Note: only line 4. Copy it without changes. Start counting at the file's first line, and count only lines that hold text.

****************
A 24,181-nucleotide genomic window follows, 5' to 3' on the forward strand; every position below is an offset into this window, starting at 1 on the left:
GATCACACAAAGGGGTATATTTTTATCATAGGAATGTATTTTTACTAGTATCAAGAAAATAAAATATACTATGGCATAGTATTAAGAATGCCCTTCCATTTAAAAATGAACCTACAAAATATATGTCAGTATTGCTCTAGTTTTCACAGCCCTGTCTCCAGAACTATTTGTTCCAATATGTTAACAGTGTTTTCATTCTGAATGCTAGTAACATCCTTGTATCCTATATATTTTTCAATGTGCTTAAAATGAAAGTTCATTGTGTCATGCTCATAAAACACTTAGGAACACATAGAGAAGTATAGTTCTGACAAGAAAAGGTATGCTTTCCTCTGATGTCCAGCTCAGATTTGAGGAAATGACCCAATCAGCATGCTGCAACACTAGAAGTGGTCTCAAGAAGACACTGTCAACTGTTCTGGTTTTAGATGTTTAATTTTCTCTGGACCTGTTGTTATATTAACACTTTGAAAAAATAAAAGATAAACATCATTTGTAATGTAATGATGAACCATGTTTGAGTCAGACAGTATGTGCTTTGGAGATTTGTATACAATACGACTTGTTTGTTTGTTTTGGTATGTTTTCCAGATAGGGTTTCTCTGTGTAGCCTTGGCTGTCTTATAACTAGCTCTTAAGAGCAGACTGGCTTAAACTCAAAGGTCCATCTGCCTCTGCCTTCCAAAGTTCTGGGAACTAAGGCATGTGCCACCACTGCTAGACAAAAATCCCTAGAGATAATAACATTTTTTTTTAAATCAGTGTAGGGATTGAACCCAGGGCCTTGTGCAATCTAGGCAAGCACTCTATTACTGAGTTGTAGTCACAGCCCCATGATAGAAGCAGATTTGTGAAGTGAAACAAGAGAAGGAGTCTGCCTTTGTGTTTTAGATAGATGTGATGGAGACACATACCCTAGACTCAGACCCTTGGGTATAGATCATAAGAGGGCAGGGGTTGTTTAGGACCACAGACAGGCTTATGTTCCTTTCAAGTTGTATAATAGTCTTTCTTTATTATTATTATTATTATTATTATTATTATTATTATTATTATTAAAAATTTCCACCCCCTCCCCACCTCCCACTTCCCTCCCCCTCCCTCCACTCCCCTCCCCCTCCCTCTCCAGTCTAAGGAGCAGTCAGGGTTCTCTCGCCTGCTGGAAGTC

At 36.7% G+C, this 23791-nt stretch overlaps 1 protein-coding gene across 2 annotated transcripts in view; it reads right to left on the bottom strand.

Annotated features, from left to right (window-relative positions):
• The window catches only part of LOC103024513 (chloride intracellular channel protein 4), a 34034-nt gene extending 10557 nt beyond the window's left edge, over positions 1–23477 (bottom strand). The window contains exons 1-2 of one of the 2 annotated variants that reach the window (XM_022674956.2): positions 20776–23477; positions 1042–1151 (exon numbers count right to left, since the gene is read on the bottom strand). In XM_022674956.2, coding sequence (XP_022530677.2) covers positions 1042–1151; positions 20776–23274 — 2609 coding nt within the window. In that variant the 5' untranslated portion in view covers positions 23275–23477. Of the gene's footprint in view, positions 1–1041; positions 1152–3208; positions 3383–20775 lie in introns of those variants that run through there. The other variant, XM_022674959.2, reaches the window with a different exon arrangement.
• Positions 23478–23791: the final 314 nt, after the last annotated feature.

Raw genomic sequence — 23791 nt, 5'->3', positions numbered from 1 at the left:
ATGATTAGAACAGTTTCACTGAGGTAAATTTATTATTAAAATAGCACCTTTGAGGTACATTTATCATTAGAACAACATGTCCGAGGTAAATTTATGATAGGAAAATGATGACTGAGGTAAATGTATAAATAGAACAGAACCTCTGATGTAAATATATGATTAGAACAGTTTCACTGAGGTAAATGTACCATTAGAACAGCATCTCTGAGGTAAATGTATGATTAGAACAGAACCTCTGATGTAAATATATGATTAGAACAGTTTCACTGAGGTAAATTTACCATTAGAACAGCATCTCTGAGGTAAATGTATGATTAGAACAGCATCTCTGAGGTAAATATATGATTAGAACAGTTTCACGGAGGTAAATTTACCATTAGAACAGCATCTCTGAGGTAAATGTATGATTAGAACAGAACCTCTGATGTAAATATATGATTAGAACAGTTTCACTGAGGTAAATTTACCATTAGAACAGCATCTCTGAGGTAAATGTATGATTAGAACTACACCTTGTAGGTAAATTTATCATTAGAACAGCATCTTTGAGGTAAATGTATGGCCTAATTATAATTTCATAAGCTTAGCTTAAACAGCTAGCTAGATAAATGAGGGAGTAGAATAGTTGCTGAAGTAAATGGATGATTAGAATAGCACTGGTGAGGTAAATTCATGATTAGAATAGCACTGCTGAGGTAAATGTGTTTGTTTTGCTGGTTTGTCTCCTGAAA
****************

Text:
Annotated features, from left to right (window-relative positions):